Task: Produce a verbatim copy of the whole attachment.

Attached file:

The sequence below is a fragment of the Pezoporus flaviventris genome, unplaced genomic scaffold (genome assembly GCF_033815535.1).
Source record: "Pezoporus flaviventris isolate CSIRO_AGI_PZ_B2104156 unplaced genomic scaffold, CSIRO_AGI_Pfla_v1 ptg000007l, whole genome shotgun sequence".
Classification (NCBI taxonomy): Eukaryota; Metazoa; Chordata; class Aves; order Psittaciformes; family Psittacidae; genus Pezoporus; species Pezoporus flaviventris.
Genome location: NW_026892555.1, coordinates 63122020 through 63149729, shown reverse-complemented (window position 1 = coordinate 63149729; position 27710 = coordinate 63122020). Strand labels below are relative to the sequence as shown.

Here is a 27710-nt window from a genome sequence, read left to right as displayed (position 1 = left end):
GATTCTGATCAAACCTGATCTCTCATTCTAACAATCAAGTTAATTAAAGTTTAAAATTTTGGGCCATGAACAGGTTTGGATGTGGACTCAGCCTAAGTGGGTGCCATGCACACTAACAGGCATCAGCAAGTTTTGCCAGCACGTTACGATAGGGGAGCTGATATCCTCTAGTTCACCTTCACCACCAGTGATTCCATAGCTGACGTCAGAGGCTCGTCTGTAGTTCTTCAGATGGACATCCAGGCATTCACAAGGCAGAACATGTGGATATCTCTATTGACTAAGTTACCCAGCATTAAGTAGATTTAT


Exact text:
The sequence below is a fragment of the Pezoporus flaviventris genome, unplaced genomic scaffold (genome assembly GCF_033815535.1).
Source record: "Pezoporus flaviventris isolate CSIRO_AGI_PZ_B2104156 unplaced genomic scaffold, CSIRO_AGI_Pfla_v1 ptg000007l, whole genome shotgun sequence".
Classification (NCBI taxonomy): Eukaryota; Metazoa; Chordata; class Aves; order Psittaciformes; family Psittacidae; genus Pezoporus; species Pezoporus flaviventris.
Genome location: NW_026892555.1, coordinates 63122020 through 63149729, shown reverse-complemented (window position 1 = coordinate 63149729; position 27710 = coordinate 63122020). Strand labels below are relative to the sequence as shown.

Here is a 27710-nt window from a genome sequence, read left to right as displayed (position 1 = left end):
GATTCTGATCAAACCTGATCTCTCATTCTAACAATCAAGTTAATTAAAGTTTAAAATTTTGGGCCATGAACAGGTTTGGATGTGGACTCAGCCTAAGTGGGTGCCATGCACACTAACAGGCATCAGCAAGTTTTGCCAGCACGTTACGATAGGGGAGCTGATATCCTCTAGTTCACCTTCACCACCAGTGATTCCATAGCTGACGTCAGAGGCTCGTCTGTAGTTCTTCAGATGGACATCCAGGCATTCACAAGGCAGAACATGTGGATATCTCTATTGACTAAGTTACCCAGCATTAAGTAGATTTAT